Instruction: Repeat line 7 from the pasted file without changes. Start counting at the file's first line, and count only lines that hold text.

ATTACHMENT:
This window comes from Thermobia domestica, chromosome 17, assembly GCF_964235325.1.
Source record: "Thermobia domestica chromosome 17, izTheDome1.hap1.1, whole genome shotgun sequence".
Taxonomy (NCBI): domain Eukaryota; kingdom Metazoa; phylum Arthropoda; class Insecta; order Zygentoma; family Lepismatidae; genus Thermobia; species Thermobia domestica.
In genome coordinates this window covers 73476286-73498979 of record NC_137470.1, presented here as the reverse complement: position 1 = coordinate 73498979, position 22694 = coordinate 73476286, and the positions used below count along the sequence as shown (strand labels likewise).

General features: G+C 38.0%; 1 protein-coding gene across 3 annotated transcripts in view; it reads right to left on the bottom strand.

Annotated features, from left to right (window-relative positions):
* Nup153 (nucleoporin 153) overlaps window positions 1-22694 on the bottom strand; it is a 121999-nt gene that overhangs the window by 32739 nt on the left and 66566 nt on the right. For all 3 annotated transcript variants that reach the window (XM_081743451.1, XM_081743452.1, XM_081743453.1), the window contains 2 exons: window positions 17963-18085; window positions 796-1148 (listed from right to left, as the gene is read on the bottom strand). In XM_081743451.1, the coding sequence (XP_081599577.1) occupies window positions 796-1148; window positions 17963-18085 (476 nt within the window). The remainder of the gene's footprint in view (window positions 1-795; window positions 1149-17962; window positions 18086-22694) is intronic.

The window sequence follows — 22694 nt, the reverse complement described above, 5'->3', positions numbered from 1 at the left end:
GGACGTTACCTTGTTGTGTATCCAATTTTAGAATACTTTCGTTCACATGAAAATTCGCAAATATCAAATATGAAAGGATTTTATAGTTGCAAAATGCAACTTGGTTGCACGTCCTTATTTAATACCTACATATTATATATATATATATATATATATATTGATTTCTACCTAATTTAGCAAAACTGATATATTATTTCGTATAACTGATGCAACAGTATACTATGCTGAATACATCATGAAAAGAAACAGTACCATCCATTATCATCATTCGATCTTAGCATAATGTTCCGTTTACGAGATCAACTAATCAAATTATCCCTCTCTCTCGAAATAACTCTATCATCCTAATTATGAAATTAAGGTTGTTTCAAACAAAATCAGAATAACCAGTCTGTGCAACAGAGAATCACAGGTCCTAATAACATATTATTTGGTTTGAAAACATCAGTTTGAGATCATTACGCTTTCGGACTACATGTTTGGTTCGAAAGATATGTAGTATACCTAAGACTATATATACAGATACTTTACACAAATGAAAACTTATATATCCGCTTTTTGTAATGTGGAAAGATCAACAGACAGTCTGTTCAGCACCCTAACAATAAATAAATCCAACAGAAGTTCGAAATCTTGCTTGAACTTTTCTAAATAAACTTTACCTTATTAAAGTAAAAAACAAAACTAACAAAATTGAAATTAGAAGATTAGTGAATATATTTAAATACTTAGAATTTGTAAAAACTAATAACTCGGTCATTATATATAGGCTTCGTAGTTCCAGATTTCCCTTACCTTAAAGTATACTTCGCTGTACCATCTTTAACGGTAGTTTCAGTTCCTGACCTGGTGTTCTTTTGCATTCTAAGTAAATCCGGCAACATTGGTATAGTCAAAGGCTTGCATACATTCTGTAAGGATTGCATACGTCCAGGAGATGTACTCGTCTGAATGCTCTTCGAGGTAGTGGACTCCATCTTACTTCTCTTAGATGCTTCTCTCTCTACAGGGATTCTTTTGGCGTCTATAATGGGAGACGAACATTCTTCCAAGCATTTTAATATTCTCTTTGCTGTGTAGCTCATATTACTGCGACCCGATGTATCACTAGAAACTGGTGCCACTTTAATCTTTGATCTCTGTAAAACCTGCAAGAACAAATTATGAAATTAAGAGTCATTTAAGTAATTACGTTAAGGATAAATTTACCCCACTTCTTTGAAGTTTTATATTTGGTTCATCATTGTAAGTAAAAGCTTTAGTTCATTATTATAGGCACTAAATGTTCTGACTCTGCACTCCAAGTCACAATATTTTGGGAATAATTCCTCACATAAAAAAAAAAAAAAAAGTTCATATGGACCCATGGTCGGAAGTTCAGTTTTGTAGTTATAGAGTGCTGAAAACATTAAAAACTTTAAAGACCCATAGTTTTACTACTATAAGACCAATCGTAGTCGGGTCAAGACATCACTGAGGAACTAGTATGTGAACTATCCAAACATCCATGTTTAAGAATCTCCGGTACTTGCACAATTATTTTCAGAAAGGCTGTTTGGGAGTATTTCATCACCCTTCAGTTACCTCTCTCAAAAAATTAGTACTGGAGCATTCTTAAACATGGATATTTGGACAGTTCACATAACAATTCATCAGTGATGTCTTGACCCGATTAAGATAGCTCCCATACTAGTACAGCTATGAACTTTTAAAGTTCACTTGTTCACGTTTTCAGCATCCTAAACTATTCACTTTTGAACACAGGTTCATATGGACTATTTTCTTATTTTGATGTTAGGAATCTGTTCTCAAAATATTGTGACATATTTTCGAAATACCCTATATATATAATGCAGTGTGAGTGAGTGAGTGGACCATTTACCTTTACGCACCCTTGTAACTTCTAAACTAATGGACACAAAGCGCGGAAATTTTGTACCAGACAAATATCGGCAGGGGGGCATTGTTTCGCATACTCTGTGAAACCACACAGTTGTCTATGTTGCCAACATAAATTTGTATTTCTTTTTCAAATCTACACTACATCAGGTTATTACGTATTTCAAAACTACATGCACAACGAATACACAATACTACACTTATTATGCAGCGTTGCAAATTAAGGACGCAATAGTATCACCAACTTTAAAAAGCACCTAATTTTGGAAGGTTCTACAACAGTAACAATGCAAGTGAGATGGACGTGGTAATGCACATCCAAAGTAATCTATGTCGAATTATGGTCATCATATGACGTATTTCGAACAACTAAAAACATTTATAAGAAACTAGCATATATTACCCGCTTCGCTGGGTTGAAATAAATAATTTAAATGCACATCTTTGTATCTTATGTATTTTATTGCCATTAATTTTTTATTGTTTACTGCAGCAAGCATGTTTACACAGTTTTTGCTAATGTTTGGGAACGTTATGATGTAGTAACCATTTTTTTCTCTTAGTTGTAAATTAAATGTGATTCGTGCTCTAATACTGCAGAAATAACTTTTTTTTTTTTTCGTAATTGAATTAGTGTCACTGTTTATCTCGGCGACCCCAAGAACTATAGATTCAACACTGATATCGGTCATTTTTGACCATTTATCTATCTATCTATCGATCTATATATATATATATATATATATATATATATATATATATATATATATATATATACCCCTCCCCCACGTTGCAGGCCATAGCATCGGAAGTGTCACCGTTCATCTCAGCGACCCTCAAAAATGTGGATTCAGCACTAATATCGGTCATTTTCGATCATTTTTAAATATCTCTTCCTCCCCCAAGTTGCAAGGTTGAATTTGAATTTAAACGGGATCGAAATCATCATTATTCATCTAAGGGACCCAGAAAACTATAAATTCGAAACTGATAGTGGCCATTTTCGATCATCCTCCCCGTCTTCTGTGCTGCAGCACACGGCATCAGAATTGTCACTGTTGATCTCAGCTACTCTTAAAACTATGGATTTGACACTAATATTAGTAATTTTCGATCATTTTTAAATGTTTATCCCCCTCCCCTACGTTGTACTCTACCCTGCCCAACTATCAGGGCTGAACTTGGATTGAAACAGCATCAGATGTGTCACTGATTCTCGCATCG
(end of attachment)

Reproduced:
* Nup153 (nucleoporin 153) overlaps window positions 1-22694 on the bottom strand; it is a 121999-nt gene that overhangs the window by 32739 nt on the left and 66566 nt on the right. For all 3 annotated transcript variants that reach the window (XM_081743451.1, XM_081743452.1, XM_081743453.1), the window contains 2 exons: window positions 17963-18085; window positions 796-1148 (listed from right to left, as the gene is read on the bottom strand). In XM_081743451.1, the coding sequence (XP_081599577.1) occupies window positions 796-1148; window positions 17963-18085 (476 nt within the window). The remainder of the gene's footprint in view (window positions 1-795; window positions 1149-17962; window positions 18086-22694) is intronic.